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Advocates for Undocumented Harvard Affiliates Meet with Bacow to Discuss Goals

University President-elect Lawrence S. Bacow smiles at the press conference announcing his selection in Feb. 2018.

A coalition of faculty, staff, and students aiming to protect Harvard’s undocumented population met with University President Lawrence S. Bacow Wednesday to discuss their goals with the new president.

The meeting fell roughly a year after the Trump administration terminated Deferred Action for Childhood Arrivals — an Obama-era program that allows undocumented youth to live and work in the United States — and about nine months after the administration announced it would terminate Temporary Protected Status for residents from El Salvador, Haiti, Nepal, and Honduras. TPS provides legal protections to immigrants from countries plagued by violence or natural disasters.

Roughly 65 Harvard affiliates were undocumented in the 2017-2018 academic year, and dozens of staff members are TPS holders.

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The coalition that met with Bacow formed in an effort to bring together immigrant advocacy groups across campus. Dubbed "Harvard Community Organized for Immigration Action," the coalition consists of organizations including Harvard College’s Act on a Dream, the Harvard TPS Coalition, and the Graduate School of Education’s UndocuAllies.

“I would say that one of the big goals for this meeting was for it to be one of the first formal ways of all of these various individuals coming together as a single community and using their voices as one,” said Elmer Vivas Portillo ’20, Advocacy Co-Chair of Act on a Dream, who attended Wednesday's conference with Bacow.

Bacow took office in July. Ever since, he has criss-crossed campus — spending time in dining halls and at student events — to meet with undergraduates, faculty, and staff across Harvard’s schools.

This meeting, which was originally slated to include 46 participants, ultimately involved just eight activists. Administrators told coalition members that construction at the site of the meeting forced cuts to the guest list.

“There were a lot of voices that were not heard because there were less people represented — and maybe organizations represented — but I know we made a great attempt in trying to get a variety of people represented within even the smaller group,” said Ariana Aparicio Aguilar, co-chair of UndocuAllies.

In an interview with The Crimson ahead of the meeting Wednesday morning, Bacow said he has spoken to lawmakers in Washington, D.C. to advocate in favor of protecting undocumented people. He pointed to his own personal history — his mother was a Holocaust survivor who immigrated to the United States — as one of the reasons he cares passionately about the issue.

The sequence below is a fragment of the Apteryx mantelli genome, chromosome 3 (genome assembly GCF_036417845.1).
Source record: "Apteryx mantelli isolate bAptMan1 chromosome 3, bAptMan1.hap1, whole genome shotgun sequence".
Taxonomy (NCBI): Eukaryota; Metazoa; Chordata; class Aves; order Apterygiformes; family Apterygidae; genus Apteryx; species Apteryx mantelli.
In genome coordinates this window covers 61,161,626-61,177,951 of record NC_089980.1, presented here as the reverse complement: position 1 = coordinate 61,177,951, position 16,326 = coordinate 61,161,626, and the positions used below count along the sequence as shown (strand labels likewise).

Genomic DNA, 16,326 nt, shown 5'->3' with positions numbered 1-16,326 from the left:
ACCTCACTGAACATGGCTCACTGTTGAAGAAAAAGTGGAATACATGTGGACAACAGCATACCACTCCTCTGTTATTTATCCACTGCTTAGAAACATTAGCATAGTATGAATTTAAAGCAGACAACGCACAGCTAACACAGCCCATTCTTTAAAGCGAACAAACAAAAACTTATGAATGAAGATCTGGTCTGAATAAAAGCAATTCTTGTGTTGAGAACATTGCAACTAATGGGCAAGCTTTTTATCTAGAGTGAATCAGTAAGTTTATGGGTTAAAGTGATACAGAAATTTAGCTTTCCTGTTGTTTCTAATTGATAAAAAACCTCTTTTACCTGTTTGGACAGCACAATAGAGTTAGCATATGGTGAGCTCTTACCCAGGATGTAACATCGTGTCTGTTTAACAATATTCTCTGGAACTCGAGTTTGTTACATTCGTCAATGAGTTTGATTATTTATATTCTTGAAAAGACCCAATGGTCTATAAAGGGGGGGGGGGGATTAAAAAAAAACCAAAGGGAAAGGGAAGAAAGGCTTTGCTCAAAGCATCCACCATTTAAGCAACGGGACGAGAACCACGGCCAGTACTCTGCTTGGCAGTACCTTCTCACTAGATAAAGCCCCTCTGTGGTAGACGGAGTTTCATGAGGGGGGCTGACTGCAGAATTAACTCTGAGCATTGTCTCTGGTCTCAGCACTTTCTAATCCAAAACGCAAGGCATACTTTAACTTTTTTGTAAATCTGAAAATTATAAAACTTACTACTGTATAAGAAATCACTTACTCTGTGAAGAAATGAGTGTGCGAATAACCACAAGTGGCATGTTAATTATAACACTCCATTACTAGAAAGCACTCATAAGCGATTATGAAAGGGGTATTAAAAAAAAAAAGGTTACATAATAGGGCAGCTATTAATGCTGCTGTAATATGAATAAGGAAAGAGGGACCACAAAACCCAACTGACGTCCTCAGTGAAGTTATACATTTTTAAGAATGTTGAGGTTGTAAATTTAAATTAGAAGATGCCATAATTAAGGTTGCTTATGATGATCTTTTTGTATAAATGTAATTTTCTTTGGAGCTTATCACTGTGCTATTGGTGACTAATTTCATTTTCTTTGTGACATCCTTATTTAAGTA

“I also talked to people about immigration issues, about DACA, about the importance of continuing to extend the protection of Temporary Protected Status for students, for staff, for others, why it was important that places like this continue to be open to talented men and women from around the world,” Bacow said.

“I think we have a moral responsibility to try and be responsive to the needs of those who are most vulnerable,” he added.

Speaking about his goals for the meeting before it took place, Bacow said, “I’m interested in hearing what they have to say. I intend to tell them that this is an issue I care passionately about.”

At the meeting, members of the coalition raised three main concerns: the need for legal support for those at risk of deportation, the need for mental health services, and the need to secure work authorization for TPS holders.

“He did listen to us; he said he was there to listen,” Aparicio Aguilar said, adding — “with the limited amount of time we had.”

Another main goal of this meeting, Vivas Portillo said, was to create a centralized platform detailing resources available to undocumented Harvard affiliates.

“It's wonderful that we have a lot of resources at the University, whether it be immigration clinic, whether it be spaces like Act on a Dream or spaces of the graduate schools, but one of the things that we feel is this idea that it feels fragmented,” Vivas Portillo said.

Vivas Portillo pointed to a recently created website that compiles many of these resource, adding that he hopes to build on these efforts in the future.

“This was an initial conversation and we’re looking forward to a follow up with the President’s office to implement some of these goals, and also we look forward to having more resources being representative of the undocumented immigrant population,” Aparicio Aguilar said.

—Staff writer Ruth A. Hailu can be reached at ruth.hailu@thecrimson.com. Follow her on twitter @ruth_hailu_

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